Shopping trolley owners need to clean up their act, councillors say
Tempers flare as Murray Bridge councillors ask why more retailers can't be like Aldi.
This story was originally published behind Murray Bridge News’ paywall. Paywalled stories are unlocked four weeks after publication. Can’t wait that long? Subscribe here.
Rogue shopping trolleys cannot be rounded up and held to ransom at the Murray Bridge council depot, lawyers have ruled.
At a meeting on Monday night, councillors heard that there was no legal justification for a plan to store abandoned trolleys until their owners paid a release fee.
Instead the council will have to persist with the current system: asking people to report lost trolleys to Woolworths’ Trolley Tracker, Coles’ online tool, or directly to stores.
Mayor Brenton Lewis said the situation was out of control.
"No doubt all elected members and the administration are not happy with the situation with abandoned shopping trolleys in Murray Bridge," he said.
"I'm surprised at the number of people who ride in broad daylight with shopping trolleys right down Swanport Road."
The council had hoped to classify abandoned trolleys as "litter" or "unclaimed goods".
The council could ask supermarkets to keep their trolleys within 100 metres of their premises, its legal advisors found; but council inspectors could not necessarily force them to comply.
If the council wanted to collect a fee for holding lost trolleys, it would first have to hold them for 42 days, and the supermarkets would have to refuse to make any alternative arrangements.
Other options suggested by council staff included a new by-law requiring supermarkets to look after their trolleys, or a contract under which they would pay the council to collect them.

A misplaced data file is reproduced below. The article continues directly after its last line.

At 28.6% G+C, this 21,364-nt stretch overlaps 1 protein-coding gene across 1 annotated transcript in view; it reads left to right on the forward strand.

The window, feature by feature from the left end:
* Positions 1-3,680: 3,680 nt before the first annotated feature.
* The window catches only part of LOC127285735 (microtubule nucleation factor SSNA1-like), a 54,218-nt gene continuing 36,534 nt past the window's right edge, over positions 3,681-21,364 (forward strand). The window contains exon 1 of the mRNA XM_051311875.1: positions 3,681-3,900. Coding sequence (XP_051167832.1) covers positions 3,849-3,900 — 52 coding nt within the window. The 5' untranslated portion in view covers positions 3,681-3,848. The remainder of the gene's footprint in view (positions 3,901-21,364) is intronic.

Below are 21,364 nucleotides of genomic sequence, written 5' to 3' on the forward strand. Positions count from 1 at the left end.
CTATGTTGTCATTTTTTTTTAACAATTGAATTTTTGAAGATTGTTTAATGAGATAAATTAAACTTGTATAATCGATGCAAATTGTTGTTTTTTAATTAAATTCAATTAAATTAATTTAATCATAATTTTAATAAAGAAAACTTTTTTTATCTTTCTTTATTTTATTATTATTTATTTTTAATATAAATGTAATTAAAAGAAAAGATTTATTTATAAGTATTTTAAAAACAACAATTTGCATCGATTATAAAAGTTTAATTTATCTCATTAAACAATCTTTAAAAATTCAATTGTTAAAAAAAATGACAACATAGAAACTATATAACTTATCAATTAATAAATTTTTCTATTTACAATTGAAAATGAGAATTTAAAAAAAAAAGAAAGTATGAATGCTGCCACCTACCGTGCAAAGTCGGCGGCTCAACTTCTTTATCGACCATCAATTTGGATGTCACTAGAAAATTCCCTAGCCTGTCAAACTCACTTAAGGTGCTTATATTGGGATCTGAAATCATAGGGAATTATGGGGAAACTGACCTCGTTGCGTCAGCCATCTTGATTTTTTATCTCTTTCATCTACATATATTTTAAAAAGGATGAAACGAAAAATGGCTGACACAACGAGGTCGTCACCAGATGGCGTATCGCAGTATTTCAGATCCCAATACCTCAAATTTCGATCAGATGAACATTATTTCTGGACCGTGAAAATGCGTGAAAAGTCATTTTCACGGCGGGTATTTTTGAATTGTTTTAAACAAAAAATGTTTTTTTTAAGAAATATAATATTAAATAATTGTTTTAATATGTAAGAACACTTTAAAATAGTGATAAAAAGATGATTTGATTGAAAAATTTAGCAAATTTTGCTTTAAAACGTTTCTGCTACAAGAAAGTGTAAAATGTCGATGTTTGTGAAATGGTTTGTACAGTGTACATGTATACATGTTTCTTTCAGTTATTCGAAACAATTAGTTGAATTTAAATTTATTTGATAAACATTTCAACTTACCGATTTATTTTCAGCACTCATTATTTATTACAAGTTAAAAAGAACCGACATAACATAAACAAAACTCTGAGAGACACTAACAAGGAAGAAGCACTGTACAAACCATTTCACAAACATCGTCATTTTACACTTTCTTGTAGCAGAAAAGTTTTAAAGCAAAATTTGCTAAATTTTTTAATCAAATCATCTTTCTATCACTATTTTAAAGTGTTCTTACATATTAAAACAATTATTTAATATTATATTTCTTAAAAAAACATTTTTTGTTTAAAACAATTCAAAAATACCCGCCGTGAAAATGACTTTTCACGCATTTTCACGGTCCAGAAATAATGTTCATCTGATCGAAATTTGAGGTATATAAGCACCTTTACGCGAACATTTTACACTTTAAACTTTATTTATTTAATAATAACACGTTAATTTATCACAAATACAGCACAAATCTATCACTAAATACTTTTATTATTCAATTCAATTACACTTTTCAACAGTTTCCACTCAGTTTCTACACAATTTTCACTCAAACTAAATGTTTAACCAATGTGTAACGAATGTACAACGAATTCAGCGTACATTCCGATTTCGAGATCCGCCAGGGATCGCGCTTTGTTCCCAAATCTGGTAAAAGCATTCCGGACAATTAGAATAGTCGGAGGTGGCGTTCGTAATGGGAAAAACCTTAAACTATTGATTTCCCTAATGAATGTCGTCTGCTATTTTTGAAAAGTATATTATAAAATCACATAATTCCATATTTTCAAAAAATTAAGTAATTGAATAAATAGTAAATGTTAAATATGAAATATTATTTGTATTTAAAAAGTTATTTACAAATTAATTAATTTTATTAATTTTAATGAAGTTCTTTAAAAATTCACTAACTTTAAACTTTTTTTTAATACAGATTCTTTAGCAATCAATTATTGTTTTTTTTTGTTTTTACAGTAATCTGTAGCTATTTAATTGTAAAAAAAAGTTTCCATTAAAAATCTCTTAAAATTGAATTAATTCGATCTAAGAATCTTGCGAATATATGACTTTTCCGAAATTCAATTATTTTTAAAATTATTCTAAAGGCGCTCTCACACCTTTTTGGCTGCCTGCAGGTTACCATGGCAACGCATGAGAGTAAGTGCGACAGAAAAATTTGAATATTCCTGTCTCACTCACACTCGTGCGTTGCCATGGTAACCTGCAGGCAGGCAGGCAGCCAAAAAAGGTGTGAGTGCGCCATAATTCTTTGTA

Councillors ask: why not follow Aldi’s example?
Councillor Tyson Matthews suggested the problem had only got worse since he first raised it in February.
"I want to work with these retailers, but it's getting to the point where it's reflecting badly on the town in general," he said.
Cr Wayne Thorley argued that the council had to take a hard line.
"We've tried to consult, we've tried to have a relationship with these companies ... ultimately we need to take a hard line, take a few (trolleys) and scrap them," he said.
"If they don't like it, they shouldn't leave them lying around."
Andrew Baltensperger demanded to know why other retailers would not follow Aldi's lead and require a $1 deposit, or special token, from anyone who wanted to use a trolley.
"I haven't ever seen an Aldi trolley anywhere around town," he said.
Cr Clem Schubert suggested the council work with other regional centres and the state government to find a solution, but Mr Lewis was reluctant to have Murray Bridge put its hand up as South Australia's abandoned shopping trolley capital.
Photo: Adobe Stock.